Four years ago, Hurricane Harvey’s devastating floodwaters overtook Houston, destroying homes and businesses, leaving thousands of residents homeless and unemployed. To get people back to work during the city’s recovery efforts, Norma Meadows worked with community partners to put a plan into action.
“Our department collaborated with Workforce Solutions and the Texas Employment Commission to provide job assistance to individuals whose jobs were impacted by Hurricane Harvey,” said Meadows, an administrative specialist for the Office of Business Opportunity’s Director's Office.
“Working with the city departments, we were able to identify over 300 potential temporary jobs,” Meadows said of the city’s disaster recovery job replacement, which sought out talent to perform Hurricane Harvey-related functions within city departments.
The disaster recovery job placement was an expansion of Turnaround Houston, a city initiative that gives hard-to-employ Houstonians access to job training, resume writing, social service agencies, educational institutions, and counseling and intervention services through readiness fairs.
Meadows has served as project lead for the initiative for the past four years. The initiative has served more than 600 Houstonians.
“Ms. Meadows’ work performance is exemplary,” said Marsha Murray, director of OBO. “I have worked with her for eight years and she has consistently, without wavering, executed her responsibilities with excellence.”
Most recently, Meadows led the build-out of a virtual version of Turnaround Houston this fall to serve the workforce development needs of Houstonians during the COVID-19 pandemic.
“I've always had a heart and a desire to do things to help people,” Meadows said.
During her free time, Meadows carries that same spirit of service into the community. Three months into the ongoing pandemic, Meadows distributed food to more than 200 families in Houston’s Sunnyside community.
“Our organization has collaborated and partnered with the Houston Food Bank on several occasions to distribute massive food donations,” said Meadows, acting president for the Alves LaFleur Community Foundation, a nonprofit dedicated to providing services to residents of Sunnyside.
“It was a really good effort,” she said.
Meadows’ selfless actions for the community earned her a Bravo award in July.
“You know, it’s rewarding for me,” said Meadows of her volunteerism.
For the past three years, Meadows has volunteered with the LaFleur Foundation, taking on the role of acting president in 2019.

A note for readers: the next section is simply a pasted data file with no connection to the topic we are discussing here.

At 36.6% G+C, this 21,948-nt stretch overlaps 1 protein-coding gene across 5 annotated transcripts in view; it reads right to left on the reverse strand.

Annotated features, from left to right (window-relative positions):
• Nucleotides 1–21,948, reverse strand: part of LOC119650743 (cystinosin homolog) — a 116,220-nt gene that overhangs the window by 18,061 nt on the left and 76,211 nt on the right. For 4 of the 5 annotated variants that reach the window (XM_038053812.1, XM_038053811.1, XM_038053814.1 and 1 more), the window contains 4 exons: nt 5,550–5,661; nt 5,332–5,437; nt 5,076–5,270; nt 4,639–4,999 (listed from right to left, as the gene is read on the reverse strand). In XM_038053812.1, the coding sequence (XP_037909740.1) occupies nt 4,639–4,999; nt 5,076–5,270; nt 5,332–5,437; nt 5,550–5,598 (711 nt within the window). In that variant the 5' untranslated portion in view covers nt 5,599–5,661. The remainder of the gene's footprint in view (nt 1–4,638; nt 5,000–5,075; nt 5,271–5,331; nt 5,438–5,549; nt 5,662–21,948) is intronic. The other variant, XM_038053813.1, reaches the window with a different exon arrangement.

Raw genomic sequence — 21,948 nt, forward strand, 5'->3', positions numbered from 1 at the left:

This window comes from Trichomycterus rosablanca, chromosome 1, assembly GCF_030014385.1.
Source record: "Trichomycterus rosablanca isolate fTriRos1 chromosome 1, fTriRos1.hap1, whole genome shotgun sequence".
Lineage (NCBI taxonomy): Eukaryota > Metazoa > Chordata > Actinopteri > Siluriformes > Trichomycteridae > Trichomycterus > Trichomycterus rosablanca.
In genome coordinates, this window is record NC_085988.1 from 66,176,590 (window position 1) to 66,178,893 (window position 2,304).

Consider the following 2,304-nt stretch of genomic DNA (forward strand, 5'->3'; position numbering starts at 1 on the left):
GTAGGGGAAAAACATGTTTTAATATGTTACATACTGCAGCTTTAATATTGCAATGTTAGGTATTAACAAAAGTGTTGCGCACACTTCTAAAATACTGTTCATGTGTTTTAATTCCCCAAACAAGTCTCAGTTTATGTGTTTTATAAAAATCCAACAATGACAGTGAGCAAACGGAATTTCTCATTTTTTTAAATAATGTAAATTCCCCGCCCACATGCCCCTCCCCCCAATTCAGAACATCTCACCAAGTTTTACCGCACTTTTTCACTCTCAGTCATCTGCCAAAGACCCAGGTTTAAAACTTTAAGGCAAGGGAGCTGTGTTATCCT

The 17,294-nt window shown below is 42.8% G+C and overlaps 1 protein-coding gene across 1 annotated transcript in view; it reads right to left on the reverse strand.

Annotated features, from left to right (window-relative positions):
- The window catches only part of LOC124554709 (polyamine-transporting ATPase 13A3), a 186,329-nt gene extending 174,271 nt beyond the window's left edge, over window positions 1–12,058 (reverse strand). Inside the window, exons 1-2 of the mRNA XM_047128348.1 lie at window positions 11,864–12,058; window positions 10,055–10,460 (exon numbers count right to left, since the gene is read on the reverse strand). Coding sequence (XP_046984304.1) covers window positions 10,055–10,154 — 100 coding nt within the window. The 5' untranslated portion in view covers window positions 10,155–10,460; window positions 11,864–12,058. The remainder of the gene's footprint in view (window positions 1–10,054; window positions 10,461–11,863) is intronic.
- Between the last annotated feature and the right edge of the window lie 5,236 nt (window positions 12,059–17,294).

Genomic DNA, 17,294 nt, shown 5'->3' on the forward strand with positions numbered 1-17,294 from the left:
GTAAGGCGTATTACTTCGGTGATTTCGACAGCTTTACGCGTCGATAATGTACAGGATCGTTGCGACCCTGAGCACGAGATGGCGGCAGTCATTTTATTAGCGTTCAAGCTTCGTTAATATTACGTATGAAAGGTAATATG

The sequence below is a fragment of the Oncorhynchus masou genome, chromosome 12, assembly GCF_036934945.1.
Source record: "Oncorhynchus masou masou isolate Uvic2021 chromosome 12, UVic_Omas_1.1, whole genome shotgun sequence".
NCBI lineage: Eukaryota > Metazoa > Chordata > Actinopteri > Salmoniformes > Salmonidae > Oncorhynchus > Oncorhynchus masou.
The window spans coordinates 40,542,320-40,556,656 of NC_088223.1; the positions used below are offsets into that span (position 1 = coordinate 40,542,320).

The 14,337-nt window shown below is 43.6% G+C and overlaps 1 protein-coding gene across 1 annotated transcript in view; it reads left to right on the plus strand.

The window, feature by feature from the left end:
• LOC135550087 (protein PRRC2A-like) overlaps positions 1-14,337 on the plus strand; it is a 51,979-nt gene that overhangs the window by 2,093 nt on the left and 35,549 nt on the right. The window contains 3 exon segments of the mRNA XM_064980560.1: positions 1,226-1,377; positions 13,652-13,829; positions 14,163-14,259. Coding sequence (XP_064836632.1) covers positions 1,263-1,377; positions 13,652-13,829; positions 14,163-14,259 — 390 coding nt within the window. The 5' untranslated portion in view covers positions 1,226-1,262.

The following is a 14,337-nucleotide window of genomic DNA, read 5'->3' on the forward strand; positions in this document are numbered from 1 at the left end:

Through this organization, Meadows oversees a workforce center that provides job search and resume writing assistance, a food pantry, and affordable housing services for low-income families.
Along with volunteering her time to LaFleur, Meadows is a member of the supervisory committee for the Houston Metropolitan Federal Credit Union, which provides banking and financial services to Harris County and City of Houston employees.
Each month, Meadows meets with her fellow committee members to review audit functions to ensure HMFCU’s compliance with governing rules and regulations.
“Norma is an outstanding volunteer, mentor, and credit union advocate,” said Malcolm J. René, president and chief executive officer for HMFCU.
Meadows, who believes her volunteerism goes hand in hand with her work for the city, is considered the go-to person for OBO.
“I interact a lot of times with our staff, give them a little guidance if they need information in terms of where to go if they have questions,” Meadows said.
Along with her administrative duties and overseeing Turnaround Houston, Meadows is the project manager for OBO’s Small Business Economic Relief Program, which provides grants to small businesses that have been affected by COVID-19.
Murray believes Meadows is answering the call to service in the most honorable way.
“Against the backdrop of expanded responsibilities and demands, she approaches her work with grace and patience,” Murray said.
When she’s not busy overseeing volunteering with LaFleur, HMFCU or overseeing city projects, Meadows serves as a deaconess for the Greater New Testament Baptist Church, where she has been a member for 25 years.
She also participates in the church’s outreach ministry serving the homeless and is a member of the women’s empowerment ministry.
“I love helping people,” Meadows said. “I love doing what I do when I can do it.”